I’m working away on my book, but my progress is maddeningly slow. I’m getting hung up on really important questions of scope and tone, and I’m hoping that as I resolve these, the writing will start to come easier.
Here’s an important question that I’m struggling with, and I’d like your advice. How do you like to see references in a non-fiction book?
The writing in my book is like that in my science-based blog posts. I am basing it on lots of references and papers, but I am trying to frame the scientific questions with real-life stories from my experience and that of other parents.
When I submitted my book proposal, the peer reviewers responded that they thought an evidence-based book backed by references would be a unique and helpful resource to new parents. And based on the responses from you, the readers of my blog, I think you value this as well. So providing references and making them accessible to the reader is important to me.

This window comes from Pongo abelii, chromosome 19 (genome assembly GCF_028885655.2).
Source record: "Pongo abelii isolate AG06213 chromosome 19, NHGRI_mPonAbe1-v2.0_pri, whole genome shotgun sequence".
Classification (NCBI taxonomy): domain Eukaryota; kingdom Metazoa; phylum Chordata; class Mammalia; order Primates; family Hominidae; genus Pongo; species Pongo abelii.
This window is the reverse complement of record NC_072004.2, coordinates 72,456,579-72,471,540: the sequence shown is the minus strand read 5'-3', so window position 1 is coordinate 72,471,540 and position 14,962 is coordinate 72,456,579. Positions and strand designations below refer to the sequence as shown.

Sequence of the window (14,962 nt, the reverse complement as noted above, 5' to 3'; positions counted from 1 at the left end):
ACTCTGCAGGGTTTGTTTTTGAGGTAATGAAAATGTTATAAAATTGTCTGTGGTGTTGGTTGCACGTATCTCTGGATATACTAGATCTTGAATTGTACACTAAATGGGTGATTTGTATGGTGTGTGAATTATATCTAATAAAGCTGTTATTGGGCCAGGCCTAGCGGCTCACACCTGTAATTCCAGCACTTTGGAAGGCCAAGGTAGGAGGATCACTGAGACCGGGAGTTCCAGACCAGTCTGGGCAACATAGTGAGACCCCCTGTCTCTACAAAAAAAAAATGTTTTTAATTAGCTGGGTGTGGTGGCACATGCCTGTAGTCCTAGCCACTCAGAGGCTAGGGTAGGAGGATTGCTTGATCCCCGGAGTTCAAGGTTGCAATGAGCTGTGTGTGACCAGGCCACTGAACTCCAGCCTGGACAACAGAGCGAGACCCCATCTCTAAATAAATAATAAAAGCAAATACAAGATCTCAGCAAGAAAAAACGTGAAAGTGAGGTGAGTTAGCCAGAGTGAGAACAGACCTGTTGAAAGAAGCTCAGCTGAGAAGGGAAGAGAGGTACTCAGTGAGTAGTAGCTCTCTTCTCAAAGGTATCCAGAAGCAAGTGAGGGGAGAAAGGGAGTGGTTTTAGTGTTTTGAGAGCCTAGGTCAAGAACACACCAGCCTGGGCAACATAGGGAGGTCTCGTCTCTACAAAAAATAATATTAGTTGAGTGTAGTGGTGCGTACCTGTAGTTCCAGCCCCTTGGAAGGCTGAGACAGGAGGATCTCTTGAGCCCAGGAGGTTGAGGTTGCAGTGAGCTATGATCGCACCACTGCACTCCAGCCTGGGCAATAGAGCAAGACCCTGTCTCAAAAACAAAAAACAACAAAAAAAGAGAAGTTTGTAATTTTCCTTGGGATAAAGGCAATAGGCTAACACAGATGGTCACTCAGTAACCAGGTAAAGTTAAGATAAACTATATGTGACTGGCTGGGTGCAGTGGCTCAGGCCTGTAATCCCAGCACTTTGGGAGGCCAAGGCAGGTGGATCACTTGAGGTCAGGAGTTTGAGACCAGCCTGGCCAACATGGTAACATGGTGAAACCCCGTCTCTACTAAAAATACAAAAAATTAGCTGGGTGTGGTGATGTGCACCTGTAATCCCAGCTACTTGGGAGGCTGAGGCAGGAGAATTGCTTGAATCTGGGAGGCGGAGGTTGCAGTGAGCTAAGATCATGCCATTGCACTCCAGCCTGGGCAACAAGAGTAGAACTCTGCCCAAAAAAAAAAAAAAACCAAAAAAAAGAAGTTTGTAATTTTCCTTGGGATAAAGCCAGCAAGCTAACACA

When my editor and I were going over the book contract, the topic of how to handle references came up. Initially, he thought that I should avoid in-text references – either noted by author or by number. That is, he didn’t expect sentences like this made-up one: “In one surprising study, researchers from the University of Amazing found that children were more accepting of new foods when they XXX.57” Instead, he recommended simply providing a list of references, by chapter, at the end of the book, without necessarily linking each reference to the text describing it. After some discussion, he said he was open to me using in-text citations, but I also agreed to give some thought to different options.
I’m actually really uncomfortable writing about science without in-text citations. I’m used to science writing where you provide a reference for just about every single statement you make. Read more